It is January 1, 2018.  I am comfortably seated in my recliner.  Mozart is playing in the background thanks to my new music companion Alexa.  God willing I will be 54 years old later this year.   There is not much I need or want for myself today.  I am neither rich nor abjectly poor.  It is difficult to put to paper what I most want to see in this world before I go without telling you briefly about my journey.

I was born and raised as the youngest of seven in an enclave of working class families in Bronx, NY.   Catholic Irish, Germans, and Italians pre-dominated my community.  Racism and hatred were present but through the grace of God and being the youngest I was never indoctrinated into this evil – and was from a very early age against all that it stood for from my child’s eyes.

My childhood home would be ravished by alcoholism, domestic violence, and premature deaths.  The dreams and hopes of my parents dissolved as both parents sank into alcoholism and poverty.  All seven children were impacted in profoundly different ways influenced by our developmental ages as the family fabric of normality unraveled with the progression of the disease of alcoholism.  None was spared abnormal and terribly sad events.  To capture each sibling ruptured youth would require many pages and perhaps we would be none the wiser together with the intent of this letter.

Suffice it to say that we experienced great shame, tragedy, and loss together as a family.   My father would pass while I was in middle school.  My Mom when I was finishing graduate school.  My two closest brothers in age would suffer early deaths.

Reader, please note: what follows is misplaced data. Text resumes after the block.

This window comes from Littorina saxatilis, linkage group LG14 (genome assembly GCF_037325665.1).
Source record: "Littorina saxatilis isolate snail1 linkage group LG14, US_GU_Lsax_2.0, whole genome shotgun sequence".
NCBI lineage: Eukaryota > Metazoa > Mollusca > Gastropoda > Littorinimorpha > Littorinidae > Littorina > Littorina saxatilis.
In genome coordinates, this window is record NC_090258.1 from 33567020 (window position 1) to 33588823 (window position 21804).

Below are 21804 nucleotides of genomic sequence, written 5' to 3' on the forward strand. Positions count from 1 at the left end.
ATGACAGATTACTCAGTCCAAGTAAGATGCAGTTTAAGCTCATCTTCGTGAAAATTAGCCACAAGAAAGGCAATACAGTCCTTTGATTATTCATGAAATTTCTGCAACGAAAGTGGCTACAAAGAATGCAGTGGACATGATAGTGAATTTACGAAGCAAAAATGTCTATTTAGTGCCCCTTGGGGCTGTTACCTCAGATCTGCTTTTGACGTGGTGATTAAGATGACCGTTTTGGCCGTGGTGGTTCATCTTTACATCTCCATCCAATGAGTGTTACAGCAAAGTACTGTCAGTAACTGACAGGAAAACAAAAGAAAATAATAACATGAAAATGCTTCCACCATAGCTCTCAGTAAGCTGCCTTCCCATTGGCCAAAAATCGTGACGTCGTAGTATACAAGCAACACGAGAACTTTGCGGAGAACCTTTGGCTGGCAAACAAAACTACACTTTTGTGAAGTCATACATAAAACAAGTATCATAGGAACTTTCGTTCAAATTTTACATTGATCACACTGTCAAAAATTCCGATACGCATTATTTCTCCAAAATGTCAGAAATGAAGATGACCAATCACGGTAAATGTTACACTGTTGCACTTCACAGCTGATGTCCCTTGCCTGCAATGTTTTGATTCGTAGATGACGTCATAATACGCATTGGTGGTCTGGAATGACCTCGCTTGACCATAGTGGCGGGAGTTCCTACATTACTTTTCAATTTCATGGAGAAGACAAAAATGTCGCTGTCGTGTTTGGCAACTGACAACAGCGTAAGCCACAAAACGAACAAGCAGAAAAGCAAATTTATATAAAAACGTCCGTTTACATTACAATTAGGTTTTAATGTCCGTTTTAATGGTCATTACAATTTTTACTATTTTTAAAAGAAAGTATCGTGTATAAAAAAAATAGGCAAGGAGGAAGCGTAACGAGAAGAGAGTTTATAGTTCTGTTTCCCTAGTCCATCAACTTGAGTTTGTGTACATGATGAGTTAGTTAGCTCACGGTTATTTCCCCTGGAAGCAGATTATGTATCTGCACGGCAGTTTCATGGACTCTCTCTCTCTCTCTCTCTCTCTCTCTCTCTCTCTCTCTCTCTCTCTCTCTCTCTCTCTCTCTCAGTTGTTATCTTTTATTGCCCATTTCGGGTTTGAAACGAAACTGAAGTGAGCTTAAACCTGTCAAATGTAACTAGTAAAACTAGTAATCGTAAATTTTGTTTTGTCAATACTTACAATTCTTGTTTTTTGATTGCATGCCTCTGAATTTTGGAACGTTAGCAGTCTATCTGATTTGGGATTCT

Amidst our family troubles, like soldiers in a fox hole, great love, compassion, and understanding were always present.  The expression of these wonderful loyalties was not always apparent amidst damaged self-esteem, developing addictions of our own, and the normal sibling rivalries that are present in any large family.  One thing was certain.   Getting out was a goal for everyone despite the contradictory yearning for love and kinship.    And one by one siblings left as the family continued to dissolve.

Amidst this destruction love and caring was still provided in ample reserve.   Both parents made efforts, grandparents provided a shared home, and aging siblings (young adults) helped at every turn.  Thirteen years of Catholic schooling (many of the earlier years not paid and the high school years paid for by eldest brother and sister) helped ferment both my character and a modicum of educational ability.

Alcoholic drinking was not foreign to me in youth and into sophomore year of college and later in life.  This too, is another chapter that would take too many pages and tertiary to the intent of this letter.   However, it introduces the first request for God’s help.     In high school on a cold winter evening I wandered away from my friends in Pelham Bay Park and leaned against a fence and pleaded with God to help me find a way out of this life in the Bronx.   Alcohol was my thing at that time and my friends were into that and heavier drugs of different varieties.   In God’s time I was accepted into Stony Brook University and had the ability to attend due to a combination of loans, grants, student work-study and some family help.   This was an answered prayer.

There were many situations than and afterwards where I could have had a very different path in life and not be where I am today.  I reflect on an unnamed boy who lent me one of his gloves when we were sleigh riding in the Bronx.   He was older and gave me kindness this one winter day.  The following day he was murdered by strangulation behind a local bowling alley for money.  I think of Chucky, a childhood friend whose father used to beat him.  I helped him run away once before he did for good.  His father strangled me on the side of my house until I finally pointed in the direction Chucky had gone.   I had given Chucky my bike and he should have been gone – but he wasn’t gone, he had nowhere to go.   He did eventually run away and visited a year or two later, dirty and beat up some, telling me a Tom Sawyer like story of throwing rail road ties onto the third rail.  My story is not as seeped in tragedy as others.